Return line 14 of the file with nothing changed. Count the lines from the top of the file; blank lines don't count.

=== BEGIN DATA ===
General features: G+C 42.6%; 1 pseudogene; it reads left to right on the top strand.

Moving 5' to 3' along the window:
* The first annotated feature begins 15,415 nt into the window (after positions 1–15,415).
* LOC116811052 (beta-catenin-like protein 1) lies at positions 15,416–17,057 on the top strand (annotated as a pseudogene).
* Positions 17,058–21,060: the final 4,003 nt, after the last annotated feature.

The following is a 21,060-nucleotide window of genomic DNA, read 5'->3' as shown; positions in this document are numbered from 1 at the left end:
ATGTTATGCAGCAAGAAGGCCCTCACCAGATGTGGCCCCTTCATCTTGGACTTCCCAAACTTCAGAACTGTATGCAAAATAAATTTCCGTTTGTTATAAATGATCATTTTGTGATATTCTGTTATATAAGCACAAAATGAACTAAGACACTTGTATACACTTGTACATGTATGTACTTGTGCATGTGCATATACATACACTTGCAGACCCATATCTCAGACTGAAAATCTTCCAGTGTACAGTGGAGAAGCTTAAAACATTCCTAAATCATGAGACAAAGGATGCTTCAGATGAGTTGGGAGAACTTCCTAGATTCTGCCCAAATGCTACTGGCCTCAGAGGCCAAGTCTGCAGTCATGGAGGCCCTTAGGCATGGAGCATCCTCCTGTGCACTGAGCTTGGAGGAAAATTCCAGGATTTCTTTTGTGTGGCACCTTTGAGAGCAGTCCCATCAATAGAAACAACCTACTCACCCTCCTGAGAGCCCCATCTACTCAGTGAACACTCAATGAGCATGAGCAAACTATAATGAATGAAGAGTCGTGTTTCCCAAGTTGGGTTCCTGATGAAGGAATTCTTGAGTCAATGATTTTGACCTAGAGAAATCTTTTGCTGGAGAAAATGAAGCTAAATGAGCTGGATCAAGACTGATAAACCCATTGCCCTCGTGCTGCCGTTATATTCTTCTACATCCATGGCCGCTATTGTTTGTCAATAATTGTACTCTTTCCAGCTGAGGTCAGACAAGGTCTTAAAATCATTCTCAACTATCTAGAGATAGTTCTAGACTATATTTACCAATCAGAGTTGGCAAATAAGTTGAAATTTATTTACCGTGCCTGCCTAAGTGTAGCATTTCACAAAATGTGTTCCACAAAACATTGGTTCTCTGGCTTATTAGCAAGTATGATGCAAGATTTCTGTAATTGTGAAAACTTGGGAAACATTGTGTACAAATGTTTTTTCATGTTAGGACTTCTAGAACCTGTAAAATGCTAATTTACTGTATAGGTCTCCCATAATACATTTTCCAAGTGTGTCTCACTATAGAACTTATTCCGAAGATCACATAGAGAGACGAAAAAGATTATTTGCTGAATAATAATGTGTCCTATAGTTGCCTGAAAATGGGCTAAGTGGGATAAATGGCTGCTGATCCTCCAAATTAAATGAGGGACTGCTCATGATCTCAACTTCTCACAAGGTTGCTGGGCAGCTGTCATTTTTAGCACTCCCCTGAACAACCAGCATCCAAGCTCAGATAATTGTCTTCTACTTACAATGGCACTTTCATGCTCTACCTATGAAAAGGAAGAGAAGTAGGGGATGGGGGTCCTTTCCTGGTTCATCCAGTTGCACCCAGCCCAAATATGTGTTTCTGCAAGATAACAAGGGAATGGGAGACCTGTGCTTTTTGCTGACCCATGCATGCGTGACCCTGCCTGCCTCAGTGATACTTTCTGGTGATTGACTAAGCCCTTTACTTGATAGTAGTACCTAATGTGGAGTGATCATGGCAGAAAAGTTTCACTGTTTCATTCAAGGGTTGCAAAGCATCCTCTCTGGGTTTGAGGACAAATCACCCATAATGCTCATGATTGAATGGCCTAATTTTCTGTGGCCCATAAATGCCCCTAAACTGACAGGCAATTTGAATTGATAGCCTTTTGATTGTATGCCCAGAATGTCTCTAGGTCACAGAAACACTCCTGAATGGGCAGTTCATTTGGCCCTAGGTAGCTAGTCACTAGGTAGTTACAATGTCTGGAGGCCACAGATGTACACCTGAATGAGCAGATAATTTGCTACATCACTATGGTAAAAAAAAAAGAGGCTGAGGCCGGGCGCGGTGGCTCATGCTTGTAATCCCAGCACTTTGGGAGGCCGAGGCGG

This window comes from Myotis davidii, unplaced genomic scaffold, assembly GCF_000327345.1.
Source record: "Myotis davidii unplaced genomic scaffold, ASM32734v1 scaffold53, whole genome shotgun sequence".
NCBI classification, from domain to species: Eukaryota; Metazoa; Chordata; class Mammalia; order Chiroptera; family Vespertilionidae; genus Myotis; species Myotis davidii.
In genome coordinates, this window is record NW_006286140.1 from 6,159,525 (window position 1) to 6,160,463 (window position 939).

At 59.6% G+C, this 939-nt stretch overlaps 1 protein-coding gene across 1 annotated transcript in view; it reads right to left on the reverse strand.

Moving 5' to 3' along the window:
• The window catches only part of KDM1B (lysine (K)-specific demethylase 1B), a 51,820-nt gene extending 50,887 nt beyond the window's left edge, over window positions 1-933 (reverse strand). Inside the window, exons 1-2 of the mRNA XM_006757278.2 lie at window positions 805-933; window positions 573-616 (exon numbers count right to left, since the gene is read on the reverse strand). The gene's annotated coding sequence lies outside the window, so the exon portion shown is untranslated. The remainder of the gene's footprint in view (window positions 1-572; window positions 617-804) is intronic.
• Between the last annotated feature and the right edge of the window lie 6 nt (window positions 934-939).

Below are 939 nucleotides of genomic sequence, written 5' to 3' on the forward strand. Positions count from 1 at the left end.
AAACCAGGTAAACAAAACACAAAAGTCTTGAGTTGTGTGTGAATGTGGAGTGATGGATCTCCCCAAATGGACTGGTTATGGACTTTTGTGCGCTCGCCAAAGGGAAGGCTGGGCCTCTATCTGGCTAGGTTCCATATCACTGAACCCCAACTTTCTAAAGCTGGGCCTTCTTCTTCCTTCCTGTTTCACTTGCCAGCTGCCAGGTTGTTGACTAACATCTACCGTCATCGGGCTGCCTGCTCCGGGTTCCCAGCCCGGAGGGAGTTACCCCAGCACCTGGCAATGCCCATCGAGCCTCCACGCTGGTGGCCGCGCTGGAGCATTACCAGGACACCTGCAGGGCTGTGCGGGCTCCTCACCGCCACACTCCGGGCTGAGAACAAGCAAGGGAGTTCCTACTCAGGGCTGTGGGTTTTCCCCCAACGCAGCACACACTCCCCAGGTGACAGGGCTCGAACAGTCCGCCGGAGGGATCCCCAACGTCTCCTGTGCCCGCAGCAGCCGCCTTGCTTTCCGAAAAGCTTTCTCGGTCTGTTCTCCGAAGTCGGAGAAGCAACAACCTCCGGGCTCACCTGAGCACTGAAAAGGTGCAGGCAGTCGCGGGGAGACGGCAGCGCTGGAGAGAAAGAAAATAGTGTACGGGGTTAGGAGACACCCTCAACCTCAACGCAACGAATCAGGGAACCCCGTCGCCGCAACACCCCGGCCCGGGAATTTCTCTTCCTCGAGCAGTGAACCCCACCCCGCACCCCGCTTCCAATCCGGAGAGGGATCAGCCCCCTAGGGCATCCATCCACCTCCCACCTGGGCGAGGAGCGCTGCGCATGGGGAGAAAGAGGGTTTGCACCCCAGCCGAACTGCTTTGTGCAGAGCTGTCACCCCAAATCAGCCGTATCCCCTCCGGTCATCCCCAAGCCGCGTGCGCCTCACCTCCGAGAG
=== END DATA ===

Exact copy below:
• The window catches only part of KDM1B (lysine (K)-specific demethylase 1B), a 51,820-nt gene extending 50,887 nt beyond the window's left edge, over window positions 1-933 (reverse strand). Inside the window, exons 1-2 of the mRNA XM_006757278.2 lie at window positions 805-933; window positions 573-616 (exon numbers count right to left, since the gene is read on the reverse strand). The gene's annotated coding sequence lies outside the window, so the exon portion shown is untranslated. The remainder of the gene's footprint in view (window positions 1-572; window positions 617-804) is intronic.